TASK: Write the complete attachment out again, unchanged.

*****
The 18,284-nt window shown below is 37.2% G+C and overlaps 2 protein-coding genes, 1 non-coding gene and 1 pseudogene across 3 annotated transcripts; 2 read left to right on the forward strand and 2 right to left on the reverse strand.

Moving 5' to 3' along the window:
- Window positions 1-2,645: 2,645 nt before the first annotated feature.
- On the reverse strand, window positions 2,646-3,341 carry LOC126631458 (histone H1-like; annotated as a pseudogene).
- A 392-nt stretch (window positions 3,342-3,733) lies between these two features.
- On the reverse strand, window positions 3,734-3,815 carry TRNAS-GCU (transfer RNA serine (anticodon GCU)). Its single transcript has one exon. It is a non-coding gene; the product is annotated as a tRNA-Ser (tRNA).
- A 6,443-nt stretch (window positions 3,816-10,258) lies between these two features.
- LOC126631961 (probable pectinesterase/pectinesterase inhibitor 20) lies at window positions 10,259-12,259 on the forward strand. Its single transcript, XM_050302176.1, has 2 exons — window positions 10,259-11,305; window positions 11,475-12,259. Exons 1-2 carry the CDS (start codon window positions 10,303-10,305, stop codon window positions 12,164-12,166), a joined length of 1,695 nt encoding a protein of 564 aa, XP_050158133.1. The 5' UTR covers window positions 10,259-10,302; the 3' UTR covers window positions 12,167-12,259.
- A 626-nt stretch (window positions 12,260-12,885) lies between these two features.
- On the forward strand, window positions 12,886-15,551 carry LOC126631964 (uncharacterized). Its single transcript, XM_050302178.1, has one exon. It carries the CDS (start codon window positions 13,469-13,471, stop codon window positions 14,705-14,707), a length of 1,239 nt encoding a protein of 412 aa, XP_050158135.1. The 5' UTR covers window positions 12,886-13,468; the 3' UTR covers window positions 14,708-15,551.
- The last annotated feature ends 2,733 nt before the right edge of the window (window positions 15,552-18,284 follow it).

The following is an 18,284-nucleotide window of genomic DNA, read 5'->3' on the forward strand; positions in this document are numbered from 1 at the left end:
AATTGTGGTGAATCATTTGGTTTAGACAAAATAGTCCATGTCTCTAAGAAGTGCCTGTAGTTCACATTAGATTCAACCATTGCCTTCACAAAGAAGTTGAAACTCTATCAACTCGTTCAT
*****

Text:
The 18,284-nt window shown below is 37.2% G+C and overlaps 2 protein-coding genes, 1 non-coding gene and 1 pseudogene across 3 annotated transcripts; 2 read left to right on the forward strand and 2 right to left on the reverse strand.

Moving 5' to 3' along the window:
- Window positions 1-2,645: 2,645 nt before the first annotated feature.
- On the reverse strand, window positions 2,646-3,341 carry LOC126631458 (histone H1-like; annotated as a pseudogene).
- A 392-nt stretch (window positions 3,342-3,733) lies between these two features.
- On the reverse strand, window positions 3,734-3,815 carry TRNAS-GCU (transfer RNA serine (anticodon GCU)). Its single transcript has one exon. It is a non-coding gene; the product is annotated as a tRNA-Ser (tRNA).
- A 6,443-nt stretch (window positions 3,816-10,258) lies between these two features.
- LOC126631961 (probable pectinesterase/pectinesterase inhibitor 20) lies at window positions 10,259-12,259 on the forward strand. Its single transcript, XM_050302176.1, has 2 exons — window positions 10,259-11,305; window positions 11,475-12,259. Exons 1-2 carry the CDS (start codon window positions 10,303-10,305, stop codon window positions 12,164-12,166), a joined length of 1,695 nt encoding a protein of 564 aa, XP_050158133.1. The 5' UTR covers window positions 10,259-10,302; the 3' UTR covers window positions 12,167-12,259.
- A 626-nt stretch (window positions 12,260-12,885) lies between these two features.
- On the forward strand, window positions 12,886-15,551 carry LOC126631964 (uncharacterized). Its single transcript, XM_050302178.1, has one exon. It carries the CDS (start codon window positions 13,469-13,471, stop codon window positions 14,705-14,707), a length of 1,239 nt encoding a protein of 412 aa, XP_050158135.1. The 5' UTR covers window positions 12,886-13,468; the 3' UTR covers window positions 14,708-15,551.
- The last annotated feature ends 2,733 nt before the right edge of the window (window positions 15,552-18,284 follow it).

The following is an 18,284-nucleotide window of genomic DNA, read 5'->3' on the forward strand; positions in this document are numbered from 1 at the left end:
AATTGTGGTGAATCATTTGGTTTAGACAAAATAGTCCATGTCTCTAAGAAGTGCCTGTAGTTCACATTAGATTCAACCATTGCCTTCACAAAGAAGTTGAAACTCTATCAACTCGTTCAT